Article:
Two Adams

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“At thy right hand there are pleasures for evermore” (Ps. 16: 11)

The Basket Case Chronicles #181

But now is Christ risen from the dead, and become the firstfruits of them that slept. For since by man came death, by man came also the resurrection of the dead. For as in Adam all die, even so in Christ shall all be made alive.” (1 Corinthians 15:20–22).

From the time of Adam on down, the saints of God had been gathered to their fathers. They had fallen asleep. They had returned to the dust. Christ descended to death, just as they had, but after a brief time in the grave, He returned to life again. Paul says here that He did this as the firstfruits of those slept. Those who had slept represented a huge amount of seed in the ground, and the Lord Jesus came back from the dead as the harbinger of what was to come.

It was fitting that a man would bring about the resurrection of the dead because it had been a man who had brought about the problem of death in the first place. What Paul says here makes an implicit comparison between Adam and Christ, a comparison he makes explicit in the next breath. All men die because they are in Adam, and in the same way, and on the same principles, everyone who is in Christ will be made alive.

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Jason Pearson
Jason Pearson
8 years ago

I hear
The knives of the heathen
The lies of the elite
The dreams of the theorists
The wails of the damned
And my heart faints
What is our fate?

But He has promised
That we may
Listen
Love
And hear Him

doug sayers
doug sayers
8 years ago

This life and death subject begs a question or two in my mind. Paul said “For I was alive without the law once: but when the commandment came, sin revived, and I died.” (Rom 7:9) In what way was Paul “alive” before the commandment came? How did the commandment lead to his death? Is Paul saying that he became dead in trespasses and sins when the guilt of his sin was justly imputed to his own account? (Rom 4:15;5:13) Or, is every baby born *dead* in sin and culpable for a sin committed by someone else…before they were born? Anyone… Read more »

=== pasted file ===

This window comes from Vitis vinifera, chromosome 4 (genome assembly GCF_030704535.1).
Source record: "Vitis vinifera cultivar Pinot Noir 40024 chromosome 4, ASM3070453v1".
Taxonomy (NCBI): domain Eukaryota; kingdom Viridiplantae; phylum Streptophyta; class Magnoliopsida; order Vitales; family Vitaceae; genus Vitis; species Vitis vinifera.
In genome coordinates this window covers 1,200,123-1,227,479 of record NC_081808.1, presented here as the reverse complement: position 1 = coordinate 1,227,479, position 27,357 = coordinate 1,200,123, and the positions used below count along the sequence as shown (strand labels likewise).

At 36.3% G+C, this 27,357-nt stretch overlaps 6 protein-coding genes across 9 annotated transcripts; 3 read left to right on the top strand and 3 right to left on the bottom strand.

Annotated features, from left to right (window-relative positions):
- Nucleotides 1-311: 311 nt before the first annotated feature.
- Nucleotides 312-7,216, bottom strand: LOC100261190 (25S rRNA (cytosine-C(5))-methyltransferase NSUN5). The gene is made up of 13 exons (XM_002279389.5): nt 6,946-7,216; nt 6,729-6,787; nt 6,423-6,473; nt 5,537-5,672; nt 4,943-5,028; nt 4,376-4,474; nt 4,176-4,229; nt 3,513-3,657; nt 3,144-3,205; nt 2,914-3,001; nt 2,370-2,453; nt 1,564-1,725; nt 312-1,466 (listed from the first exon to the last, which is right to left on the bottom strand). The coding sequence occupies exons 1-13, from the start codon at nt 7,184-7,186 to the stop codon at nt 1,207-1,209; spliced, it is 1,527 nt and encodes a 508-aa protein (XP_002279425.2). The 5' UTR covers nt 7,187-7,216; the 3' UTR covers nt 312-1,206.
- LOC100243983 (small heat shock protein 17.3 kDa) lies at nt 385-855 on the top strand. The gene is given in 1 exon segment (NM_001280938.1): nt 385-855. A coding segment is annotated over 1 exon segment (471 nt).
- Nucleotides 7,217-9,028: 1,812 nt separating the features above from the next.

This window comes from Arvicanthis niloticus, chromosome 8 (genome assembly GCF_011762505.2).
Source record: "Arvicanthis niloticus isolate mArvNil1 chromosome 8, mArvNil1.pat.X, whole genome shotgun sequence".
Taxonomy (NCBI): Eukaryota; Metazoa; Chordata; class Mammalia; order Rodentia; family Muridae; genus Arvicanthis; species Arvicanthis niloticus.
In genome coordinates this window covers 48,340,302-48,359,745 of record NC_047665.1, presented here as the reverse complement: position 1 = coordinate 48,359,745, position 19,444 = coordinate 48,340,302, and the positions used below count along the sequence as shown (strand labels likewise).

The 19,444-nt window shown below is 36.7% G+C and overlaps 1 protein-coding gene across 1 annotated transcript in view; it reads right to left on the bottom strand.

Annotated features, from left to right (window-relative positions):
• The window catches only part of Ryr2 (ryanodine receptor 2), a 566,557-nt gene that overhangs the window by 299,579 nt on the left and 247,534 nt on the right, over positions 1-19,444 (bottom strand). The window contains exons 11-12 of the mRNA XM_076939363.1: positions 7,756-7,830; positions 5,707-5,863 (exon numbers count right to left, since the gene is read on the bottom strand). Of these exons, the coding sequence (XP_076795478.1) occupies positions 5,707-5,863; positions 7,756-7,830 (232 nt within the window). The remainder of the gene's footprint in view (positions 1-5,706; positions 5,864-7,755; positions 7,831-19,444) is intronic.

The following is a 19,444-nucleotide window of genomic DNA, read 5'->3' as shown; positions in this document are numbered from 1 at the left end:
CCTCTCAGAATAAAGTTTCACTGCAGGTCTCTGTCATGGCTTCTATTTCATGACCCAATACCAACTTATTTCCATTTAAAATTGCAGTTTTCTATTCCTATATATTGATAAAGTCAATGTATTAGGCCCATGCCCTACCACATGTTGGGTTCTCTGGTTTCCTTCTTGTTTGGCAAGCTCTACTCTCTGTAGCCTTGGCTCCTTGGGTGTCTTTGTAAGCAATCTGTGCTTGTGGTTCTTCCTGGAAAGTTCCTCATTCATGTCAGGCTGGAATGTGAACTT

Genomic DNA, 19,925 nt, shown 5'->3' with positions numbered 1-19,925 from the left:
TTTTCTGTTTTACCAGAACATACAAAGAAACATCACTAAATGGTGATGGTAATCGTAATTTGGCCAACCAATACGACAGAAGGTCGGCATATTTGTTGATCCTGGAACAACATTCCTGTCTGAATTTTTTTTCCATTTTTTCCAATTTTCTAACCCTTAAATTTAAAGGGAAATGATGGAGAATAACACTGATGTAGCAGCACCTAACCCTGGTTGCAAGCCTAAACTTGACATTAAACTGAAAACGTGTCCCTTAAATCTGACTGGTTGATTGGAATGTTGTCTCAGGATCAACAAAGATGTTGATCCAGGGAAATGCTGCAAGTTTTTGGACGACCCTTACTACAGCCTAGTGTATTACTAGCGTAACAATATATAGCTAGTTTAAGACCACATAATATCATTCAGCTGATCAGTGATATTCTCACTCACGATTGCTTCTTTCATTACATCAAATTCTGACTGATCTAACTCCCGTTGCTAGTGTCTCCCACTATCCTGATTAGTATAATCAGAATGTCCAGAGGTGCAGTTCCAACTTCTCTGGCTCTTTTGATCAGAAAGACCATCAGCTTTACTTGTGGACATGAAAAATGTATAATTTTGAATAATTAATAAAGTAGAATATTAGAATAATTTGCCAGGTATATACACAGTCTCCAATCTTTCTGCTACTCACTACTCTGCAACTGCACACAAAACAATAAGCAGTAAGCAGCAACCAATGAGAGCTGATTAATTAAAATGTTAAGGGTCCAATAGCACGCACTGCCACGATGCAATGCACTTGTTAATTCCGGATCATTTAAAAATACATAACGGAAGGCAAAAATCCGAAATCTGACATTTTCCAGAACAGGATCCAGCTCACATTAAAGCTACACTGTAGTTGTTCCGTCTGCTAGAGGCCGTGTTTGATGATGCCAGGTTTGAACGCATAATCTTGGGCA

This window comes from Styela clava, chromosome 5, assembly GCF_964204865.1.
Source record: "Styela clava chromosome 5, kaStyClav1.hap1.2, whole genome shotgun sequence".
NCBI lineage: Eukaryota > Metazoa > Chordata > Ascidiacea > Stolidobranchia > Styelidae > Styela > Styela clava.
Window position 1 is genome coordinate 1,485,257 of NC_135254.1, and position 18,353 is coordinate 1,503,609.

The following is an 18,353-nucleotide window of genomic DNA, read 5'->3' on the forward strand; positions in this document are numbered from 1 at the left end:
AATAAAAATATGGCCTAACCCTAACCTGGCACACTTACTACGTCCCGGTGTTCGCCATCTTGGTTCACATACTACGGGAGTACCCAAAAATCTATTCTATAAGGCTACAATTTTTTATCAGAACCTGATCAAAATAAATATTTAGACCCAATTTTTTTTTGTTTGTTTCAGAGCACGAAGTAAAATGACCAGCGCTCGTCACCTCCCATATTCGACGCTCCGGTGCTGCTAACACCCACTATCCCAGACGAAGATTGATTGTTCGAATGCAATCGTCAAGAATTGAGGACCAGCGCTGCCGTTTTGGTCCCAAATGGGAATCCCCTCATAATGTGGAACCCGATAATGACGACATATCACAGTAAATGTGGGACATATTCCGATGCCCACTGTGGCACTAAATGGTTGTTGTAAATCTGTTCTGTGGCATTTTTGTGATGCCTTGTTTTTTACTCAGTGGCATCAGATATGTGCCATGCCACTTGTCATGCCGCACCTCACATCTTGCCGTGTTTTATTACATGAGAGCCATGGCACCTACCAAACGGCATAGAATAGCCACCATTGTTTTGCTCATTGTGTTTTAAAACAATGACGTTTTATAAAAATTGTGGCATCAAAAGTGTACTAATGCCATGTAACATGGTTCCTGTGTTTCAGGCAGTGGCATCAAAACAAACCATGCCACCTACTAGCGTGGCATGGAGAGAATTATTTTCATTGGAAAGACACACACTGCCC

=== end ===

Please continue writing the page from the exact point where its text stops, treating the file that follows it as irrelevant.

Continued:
timothy
timothy
8 years ago

Hi doug sayers.

I forget where I read this, (Exodus?) that before the law was given man could not know he was dead in sin. I do remember that scripture was quite specific on the point (or maybe it was some footnotes in my ESV Bible).

I am confident one of the learned commenters can provide more specifics.

Doug Sayers
8 years ago

Timothy, if it is of any consolation, I have gotten the same kind of non-answers and silence on this question from my Calvinistic friends (old ones and new) for the last 3 years. This question of the imputation of Adam’s guilt to his posterity (apart from the law) has largely contributed to my *relenting* of the Reformed teaching of irresistible salvation (and irresistible damnation.)

S
S
8 years ago

Doug, my understanding is your former interpretation: that the death was the consequence of a just imputation of Paul’s sin. The curse we inherit from Adam is not, in my understanding, an imputation of an ancestor’s sin outside of a lawful responsibility, but one of consequences. We all carry influences from our families. Psychology tells us, for example, that people all carry different ways of valuing money, food, possessions, other people, etc. depending on the general economic class we belong to and, thus, what our primary concerns are. When someone then changes their class, it can take five generations for… Read more »

doug sayers
doug sayers
8 years ago

S, I definately lean your direction: Consequences not culpability. But we would be in opposition to most Reformed creeds, which teach that the guilt of Adam’s sin is imputed to our account by the time we are born. The Potter has every right to ordain (as part of His curse on Adam’s sin) that we are each born with sinful inclinations (of varying types and degrees) but He does not impute guilt where there is no law. You can’t be born guilty of something.